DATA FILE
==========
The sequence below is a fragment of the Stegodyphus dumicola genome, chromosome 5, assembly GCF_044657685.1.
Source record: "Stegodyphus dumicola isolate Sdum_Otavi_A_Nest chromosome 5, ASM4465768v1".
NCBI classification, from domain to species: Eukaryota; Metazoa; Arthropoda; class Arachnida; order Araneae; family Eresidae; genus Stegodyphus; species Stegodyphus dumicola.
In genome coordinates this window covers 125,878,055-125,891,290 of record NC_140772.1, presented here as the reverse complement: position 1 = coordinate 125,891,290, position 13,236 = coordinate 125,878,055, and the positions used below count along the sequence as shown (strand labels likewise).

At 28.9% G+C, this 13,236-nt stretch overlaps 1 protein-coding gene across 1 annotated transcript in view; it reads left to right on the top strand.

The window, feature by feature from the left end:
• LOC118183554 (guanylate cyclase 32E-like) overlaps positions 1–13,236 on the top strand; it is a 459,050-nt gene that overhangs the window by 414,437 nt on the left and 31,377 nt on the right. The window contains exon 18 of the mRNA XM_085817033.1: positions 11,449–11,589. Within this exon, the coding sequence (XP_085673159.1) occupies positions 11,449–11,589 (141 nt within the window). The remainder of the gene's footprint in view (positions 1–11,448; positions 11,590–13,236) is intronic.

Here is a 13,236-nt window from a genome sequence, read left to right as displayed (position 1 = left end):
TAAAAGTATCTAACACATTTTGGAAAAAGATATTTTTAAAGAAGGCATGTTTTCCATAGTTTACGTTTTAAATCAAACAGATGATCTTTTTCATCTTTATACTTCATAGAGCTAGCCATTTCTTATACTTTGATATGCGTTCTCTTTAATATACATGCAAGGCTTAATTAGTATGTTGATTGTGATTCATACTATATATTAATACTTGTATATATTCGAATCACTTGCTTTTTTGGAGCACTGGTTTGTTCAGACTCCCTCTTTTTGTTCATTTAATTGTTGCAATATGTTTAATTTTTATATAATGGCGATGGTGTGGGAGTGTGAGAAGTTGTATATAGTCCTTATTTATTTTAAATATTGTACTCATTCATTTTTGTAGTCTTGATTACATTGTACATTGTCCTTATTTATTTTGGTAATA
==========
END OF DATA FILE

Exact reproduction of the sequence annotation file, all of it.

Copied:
The sequence below is a fragment of the Stegodyphus dumicola genome, chromosome 5, assembly GCF_044657685.1.
Source record: "Stegodyphus dumicola isolate Sdum_Otavi_A_Nest chromosome 5, ASM4465768v1".
NCBI classification, from domain to species: Eukaryota; Metazoa; Arthropoda; class Arachnida; order Araneae; family Eresidae; genus Stegodyphus; species Stegodyphus dumicola.
In genome coordinates this window covers 125,878,055-125,891,290 of record NC_140772.1, presented here as the reverse complement: position 1 = coordinate 125,891,290, position 13,236 = coordinate 125,878,055, and the positions used below count along the sequence as shown (strand labels likewise).

At 28.9% G+C, this 13,236-nt stretch overlaps 1 protein-coding gene across 1 annotated transcript in view; it reads left to right on the top strand.

The window, feature by feature from the left end:
• LOC118183554 (guanylate cyclase 32E-like) overlaps positions 1–13,236 on the top strand; it is a 459,050-nt gene that overhangs the window by 414,437 nt on the left and 31,377 nt on the right. The window contains exon 18 of the mRNA XM_085817033.1: positions 11,449–11,589. Within this exon, the coding sequence (XP_085673159.1) occupies positions 11,449–11,589 (141 nt within the window). The remainder of the gene's footprint in view (positions 1–11,448; positions 11,590–13,236) is intronic.

Here is a 13,236-nt window from a genome sequence, read left to right as displayed (position 1 = left end):
TAAAAGTATCTAACACATTTTGGAAAAAGATATTTTTAAAGAAGGCATGTTTTCCATAGTTTACGTTTTAAATCAAACAGATGATCTTTTTCATCTTTATACTTCATAGAGCTAGCCATTTCTTATACTTTGATATGCGTTCTCTTTAATATACATGCAAGGCTTAATTAGTATGTTGATTGTGATTCATACTATATATTAATACTTGTATATATTCGAATCACTTGCTTTTTTGGAGCACTGGTTTGTTCAGACTCCCTCTTTTTGTTCATTTAATTGTTGCAATATGTTTAATTTTTATATAATGGCGATGGTGTGGGAGTGTGAGAAGTTGTATATAGTCCTTATTTATTTTAAATATTGTACTCATTCATTTTTGTAGTCTTGATTACATTGTACATTGTCCTTATTTATTTTGGTAATA